Anyone who knows me knows I don’t sit still well. I love a high goal and lots of action. Lots of people and passion. “Not somehow, but triumphantly!” is a refrain in our family.
But with some of the people closest to me, lately I find myself saying, “I think you need to be gentle with yourself. Give yourself grace. Stop. Rest.” Easier advice to give than to take.
There’s a friend who experienced an adoption nightmare while trying to be faithful to God’s leading is left reeling, confused, wounded.
A friend battling pancreatic cancer, wondering “What can I do?”
And another who’s been through a season of conflict and unfair criticism at work.
We all go through different spiritual seasons. Some where we’re growing, others where we’re re-orienting, but often the most neglected are those seasons of rest, when God says, “Sit awhile with Me. The world will keep spinning without you.”
Maybe it’s not a season, but just a day of Sabbath, or a few moments of silence and solitude that is getting squeezed out by our endless striving to do everything better.
I run past this bench often and was intrigued when I saw these shoes left here one day. It made me think of Moses taking off his shoes because he was on holy ground when he waited before the Lord.
Sometimes the hardest “work” we do is to rest. It’s so much easier to answer emails or do the laundry or rake leaves because we are desperate for control, desperate to accomplish stuff.
We sing, “Your grace is enough” on Sunday, but we dance to a different tune during the week.
Rest is the enemy of our false selves – that person inside us who says we have to produce, to do, to add value in order to be “good enough” to be validated, to be “real”. But our true self is the one who can sit awhile with the One who made us, knowing that, no matter what we do or don’t do, we are a beloved child and it’s gonna be ok.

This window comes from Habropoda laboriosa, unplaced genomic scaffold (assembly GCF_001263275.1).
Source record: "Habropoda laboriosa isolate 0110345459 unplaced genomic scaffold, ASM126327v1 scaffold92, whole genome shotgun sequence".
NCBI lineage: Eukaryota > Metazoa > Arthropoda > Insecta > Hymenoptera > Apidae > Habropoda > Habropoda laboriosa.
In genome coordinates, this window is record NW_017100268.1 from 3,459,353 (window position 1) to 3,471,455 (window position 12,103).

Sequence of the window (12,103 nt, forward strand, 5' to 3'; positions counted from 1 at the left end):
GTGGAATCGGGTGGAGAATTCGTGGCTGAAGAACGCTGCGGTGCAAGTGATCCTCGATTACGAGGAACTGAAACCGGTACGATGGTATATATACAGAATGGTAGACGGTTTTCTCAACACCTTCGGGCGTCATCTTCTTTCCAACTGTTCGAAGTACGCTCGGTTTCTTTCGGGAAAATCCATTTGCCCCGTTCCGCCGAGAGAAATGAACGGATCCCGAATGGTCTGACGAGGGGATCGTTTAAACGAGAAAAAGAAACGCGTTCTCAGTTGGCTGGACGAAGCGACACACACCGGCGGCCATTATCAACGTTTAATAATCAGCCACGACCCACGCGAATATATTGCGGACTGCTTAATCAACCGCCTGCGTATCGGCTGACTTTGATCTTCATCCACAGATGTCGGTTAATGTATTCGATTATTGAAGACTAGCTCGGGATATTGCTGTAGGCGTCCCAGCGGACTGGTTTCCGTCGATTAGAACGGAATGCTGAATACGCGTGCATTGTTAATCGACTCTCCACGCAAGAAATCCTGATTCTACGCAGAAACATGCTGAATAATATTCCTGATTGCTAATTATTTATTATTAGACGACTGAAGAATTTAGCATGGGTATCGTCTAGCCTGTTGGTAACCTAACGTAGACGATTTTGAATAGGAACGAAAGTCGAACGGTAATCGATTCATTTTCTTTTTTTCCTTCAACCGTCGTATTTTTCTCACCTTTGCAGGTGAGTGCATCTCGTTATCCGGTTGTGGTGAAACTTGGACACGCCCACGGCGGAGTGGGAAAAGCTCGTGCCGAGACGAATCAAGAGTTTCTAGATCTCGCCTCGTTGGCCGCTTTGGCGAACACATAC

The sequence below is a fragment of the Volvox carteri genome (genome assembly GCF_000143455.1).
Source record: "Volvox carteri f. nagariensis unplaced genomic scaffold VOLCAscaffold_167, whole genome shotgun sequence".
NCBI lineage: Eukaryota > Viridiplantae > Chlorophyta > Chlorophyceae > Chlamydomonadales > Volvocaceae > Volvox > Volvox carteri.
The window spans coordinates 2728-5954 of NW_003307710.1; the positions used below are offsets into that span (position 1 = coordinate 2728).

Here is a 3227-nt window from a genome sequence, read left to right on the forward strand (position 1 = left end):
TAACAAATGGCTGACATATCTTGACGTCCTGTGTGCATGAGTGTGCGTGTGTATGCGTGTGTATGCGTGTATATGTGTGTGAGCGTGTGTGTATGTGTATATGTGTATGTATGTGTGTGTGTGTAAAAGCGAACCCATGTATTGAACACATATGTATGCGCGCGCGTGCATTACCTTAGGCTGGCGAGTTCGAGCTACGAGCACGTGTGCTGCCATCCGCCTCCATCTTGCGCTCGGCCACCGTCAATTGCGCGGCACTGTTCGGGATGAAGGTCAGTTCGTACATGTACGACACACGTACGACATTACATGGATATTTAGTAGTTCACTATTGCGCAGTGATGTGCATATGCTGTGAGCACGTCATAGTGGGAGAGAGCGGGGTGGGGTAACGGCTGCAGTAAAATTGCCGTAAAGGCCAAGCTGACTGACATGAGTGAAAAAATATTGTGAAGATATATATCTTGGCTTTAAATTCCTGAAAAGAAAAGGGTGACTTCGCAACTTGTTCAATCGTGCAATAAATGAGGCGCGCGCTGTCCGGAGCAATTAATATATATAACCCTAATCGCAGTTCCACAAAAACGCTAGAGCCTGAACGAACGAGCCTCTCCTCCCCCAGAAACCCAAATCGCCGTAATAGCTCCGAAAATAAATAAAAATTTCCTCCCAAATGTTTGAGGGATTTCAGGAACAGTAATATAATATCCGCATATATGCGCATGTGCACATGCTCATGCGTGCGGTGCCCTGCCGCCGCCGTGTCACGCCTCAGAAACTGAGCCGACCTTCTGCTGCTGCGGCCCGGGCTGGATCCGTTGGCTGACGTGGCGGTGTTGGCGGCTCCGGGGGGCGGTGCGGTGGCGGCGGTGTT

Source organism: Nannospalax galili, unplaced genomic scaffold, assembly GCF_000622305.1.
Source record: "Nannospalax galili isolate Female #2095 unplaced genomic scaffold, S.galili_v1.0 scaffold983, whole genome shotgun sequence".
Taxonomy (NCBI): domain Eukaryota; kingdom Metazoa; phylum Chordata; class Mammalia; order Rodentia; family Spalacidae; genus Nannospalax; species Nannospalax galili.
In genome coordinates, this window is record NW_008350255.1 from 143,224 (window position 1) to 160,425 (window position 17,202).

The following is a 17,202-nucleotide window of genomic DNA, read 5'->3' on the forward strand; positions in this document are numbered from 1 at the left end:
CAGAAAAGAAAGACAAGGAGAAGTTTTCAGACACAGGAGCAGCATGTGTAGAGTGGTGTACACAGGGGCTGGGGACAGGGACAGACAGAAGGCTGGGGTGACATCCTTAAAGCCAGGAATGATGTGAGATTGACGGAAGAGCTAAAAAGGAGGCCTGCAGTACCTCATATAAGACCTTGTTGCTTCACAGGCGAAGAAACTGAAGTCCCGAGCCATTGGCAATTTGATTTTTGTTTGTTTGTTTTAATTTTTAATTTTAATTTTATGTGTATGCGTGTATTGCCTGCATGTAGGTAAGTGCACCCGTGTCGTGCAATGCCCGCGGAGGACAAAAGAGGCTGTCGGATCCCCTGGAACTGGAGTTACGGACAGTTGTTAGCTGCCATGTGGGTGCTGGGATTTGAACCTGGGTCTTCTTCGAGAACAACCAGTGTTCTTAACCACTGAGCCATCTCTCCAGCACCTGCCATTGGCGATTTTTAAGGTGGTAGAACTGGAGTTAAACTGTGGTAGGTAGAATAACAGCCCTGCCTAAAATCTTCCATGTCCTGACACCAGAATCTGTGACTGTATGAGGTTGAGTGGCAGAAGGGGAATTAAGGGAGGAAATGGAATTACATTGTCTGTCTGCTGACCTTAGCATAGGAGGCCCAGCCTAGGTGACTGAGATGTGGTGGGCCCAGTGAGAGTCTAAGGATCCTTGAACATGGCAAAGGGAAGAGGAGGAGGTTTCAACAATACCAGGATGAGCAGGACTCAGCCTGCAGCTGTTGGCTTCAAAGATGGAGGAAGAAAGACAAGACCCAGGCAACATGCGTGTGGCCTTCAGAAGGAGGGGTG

I keep hoping this “stopping”, whether it’s for a season, or a Sabbath day, or fifteen minutes will just magically arrive, like Christmas every year, but I’m ready to give up that pipe dream. I need to schedule it just like I need to make an appointment for my flu shot. It feels like a pain, and an interruption, but in the end it’s necessary. And just like I need John to bug me about making that flu shot appointment, I can use friends to gently hold me accountable to the discipline of rest. Silence. Solitude.
When we try to be still and rest, often our mind spins with “to do’s”. Sometimes it helps to picture your worries as a bunch of helium balloons you’re clutching. As you settle in with God and worries come to mind, imagine letting go and watching them float away for a time.
And when we’ve loosened our grasp, then we can be still and pray “Abba. Father. Do what only You can do.”
Dear heart, God does not say today, “Be strong.”
He knows your strength is spent.
He knows how long the road has been, how weary you have grown,
for he walked the earthly roads alone.
Each boggy lowland and each long, steep hill can understand,
and so He says, “Be still.”
“And know that I am God.”
The hour’s late and you must rest awhile and you must wait til life’s empty reservoirs fill up as slow rain fills an empty upturned cup.
Hold up your cup, dear child, for God to fill.
He only asks today that you be still. (Grace Noel Crowel)
Do you resist resting? What helps you respond to God’s invitation to rest?